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Medieval Art History, Week 14

by: Kathryn Mason

Medieval Art History, Week 14 ART 483, Art History

Marketplace > Fort Hays State University > Art > ART 483, Art History > Medieval Art History Week 14
Kathryn Mason
GPA 2.95

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About this Document

Last set of notes for this semester!
Medieval Art History
Erica Bittel
Class Notes
25 ?




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This 18 page Class Notes was uploaded by Kathryn Mason on Sunday May 8, 2016. The Class Notes belongs to ART 483, Art History at Fort Hays State University taught by Erica Bittel in Spring 2016. Since its upload, it has received 14 views. For similar materials see Medieval Art History in Art at Fort Hays State University.


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Date Created: 05/08/16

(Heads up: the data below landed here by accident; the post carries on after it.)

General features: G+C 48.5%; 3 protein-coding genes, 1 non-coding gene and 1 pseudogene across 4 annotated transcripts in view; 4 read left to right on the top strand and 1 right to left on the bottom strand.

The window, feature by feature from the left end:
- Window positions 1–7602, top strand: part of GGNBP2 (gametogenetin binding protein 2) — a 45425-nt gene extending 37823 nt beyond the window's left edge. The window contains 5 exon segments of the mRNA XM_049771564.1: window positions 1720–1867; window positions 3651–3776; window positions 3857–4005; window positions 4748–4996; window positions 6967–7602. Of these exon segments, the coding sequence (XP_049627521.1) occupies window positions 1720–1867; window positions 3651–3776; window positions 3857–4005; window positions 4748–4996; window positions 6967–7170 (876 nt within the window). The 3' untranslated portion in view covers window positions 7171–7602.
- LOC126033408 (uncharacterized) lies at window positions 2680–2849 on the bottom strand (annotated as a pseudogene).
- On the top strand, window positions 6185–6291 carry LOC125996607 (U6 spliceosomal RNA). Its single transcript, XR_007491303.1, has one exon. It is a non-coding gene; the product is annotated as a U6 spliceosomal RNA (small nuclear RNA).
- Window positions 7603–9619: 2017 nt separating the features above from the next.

April 25 , 2016 Medieval Art – Carolingian, Romanesque, and Gothic Art and Architecture Textbook pages 101-126, 191-226, 227-258 th Final – Monday, May 9 @ 9:30am-11:10am • Cathedral of Saint James, ca. 1078-1122, Santiago de Compostela, Spain • El Año Santo – Holy year; celebrated only when the Apostles Day, July 25 ,th falls on a Sunday • Portal – a characteristic entryway; came into existence and extensively used during the Romanesque period • Romanesque Church Portal diagram • The Last Judgment the west portal of the Cathedral of Saint-Lazare, Gislebertus, ca. 1120-1140, Autun, France o This portal serves as a passage from this world to the spiritual world o Tympanum – Semi-circular space above the doorway, part of the portal o Mandorla – Almond shaped halo, full body • The Magi Asleep from the nave capital of the Cathedral of Saint-Lazare, Gislebertus, ca.1120-1132, Autun, France • Virgin and Child in Majesty, ca.1150-1200, oak with polychrome, from the Auvergne region, France o Throne of Wisdom – Virgin enthroned holding the Christ Child, popular theme in Medieval Art o Frontal, rigid o Reference to Old Testament King of Solomon, known for his wisdom o Middle-aged, balding Jesus holding a book April 27 , 2016 Medieval Art – Carolingian, Romanesque, and Gothic A rt and Architecture Textbook pages 101-126, 191-226, 227-258 th Final: Monday, May 9 • Still need to look at Exam’s 1 & 2 • Show up on time!!! Code for money off of Italy trip for next May: blossom100 • Bayeux Tapestry, ca. 10666-1082, embroidered wall hanging with linen and wool o No sense of background or space o Seems very flat like a manuscript in that way o Wrapped around the nave • Khanacademy – The Bayeux Tapestry – Seven Ages of Britain – BBC One th • Nave of Durham Cathedral, early 13 century, Durham, England • Chevron – inverted repeated V-shapes • Groin Vault – intersecting barrel vaults (like a tunnel), what gives it the cross shape • Bay – the area underneath each groin vault; divided by a transverse arch • Transverse Arch – slightly pointed b/c it displaces weight more effectively than a rounded arch • Gothic Architecture o Higher – pointed arches o Brighter o Thinner o Lighter – thinner columns • Abbey Church of Saint-Denis, 1135-1140, Saint-Denis, France (View of nave) • The light and color was intended to create a space of spiritualness • Saint Denis – patron saint of France • Louis VII – knows that he will be buried there like other kings, leaves control of the building projects and much of the control of France to Abbot Suger when he goes off to war • Abbot Suger – institutes a reform of the church (View of the apse and ceiling) • Lancet Window – typically resemble an arrow, colorful on the inside!!! • Rose Window – always round sometimes has petals, always above the entrance th April 29 , 2016 Medieval Art – Carolingian, Romanesque, and Gothic Art and Architecture Textbook pages 101-126, 191-226, 227-258 Italy Trip: - blossom100 Bittel-5813 • Abbey Church of Saint-Denis, 1135-1140, Saint-Denis, France (view of apse) o Ribbed groin vaults o High ceilings • Chartres Cathedral (aerial view), ca. 1134-1220, Chartres, France o High Gothic o Flying buttresses • Chartres Cathedral (view of the west façade), ca. 1134-1220, Chartres, France • Buttress – a support that is fully attached to the exterior of the building • Flying buttress – fully attached at the bottom, but extends up to the second level to help support the roof • Chartres Cathedral (view of flying buttresses), ca. 1134-1220, Chartres, France • Royal Portal from Chartres Cathedral (view of the west façade), ca. 1134-1220, Chartres, France o The figures are Christ’s ancestors o Depicts Christ and his “royal” heritage o 19 Old Testament figures o Ascension of Christ, Christ Enthroned, Mary and Child • Chartres Cathedral (Triforium and clerestory), ca. 1134-1220, Chartres, France • Chartres Cathedral (view of clerestory), ca. 1134-1220, Chartres, France • Chartres Cathedral (view of nave), ca. 1134-1220, Chartres, France • Most of Gothic cathedrals have most of their stain glass windows have survived • Tree of Jesse from Chartres Cathedral, ca. 1134-1220, Chartres, France • Reims Cathedral, 1211-1275, Reims, France • Annunciation and Visitation, Reims Cathedral, 1211-1275, Reims, France o The Annunciation moment when Gabriel tell Mary that she was be impregnated with the Holy Spirit o The Visitation when Mary goes to see her cousin Elizabeth o Ones of the left dates 10-35 years older than the ones of the right • Sainte-Chappelle, 1239-1248, Paris, France o Created for Louis IX to store his treasures o Crown of Thorns Romanesque o Elongation of sanctuary o Ambulatories o Radiating chapel o Smaller windows o Heavier o Not as vertical o Rounded arch o Compound piers o Barrel vault o Groin vault o Darker, more solemn Gothic o Elongation of sanctuary o Ambulatories o Radiating chapels o Unified unbroken space o Pointed arch o Buttresses o Flying buttresses o Ribbed groin vaults o Lighter, more enriching


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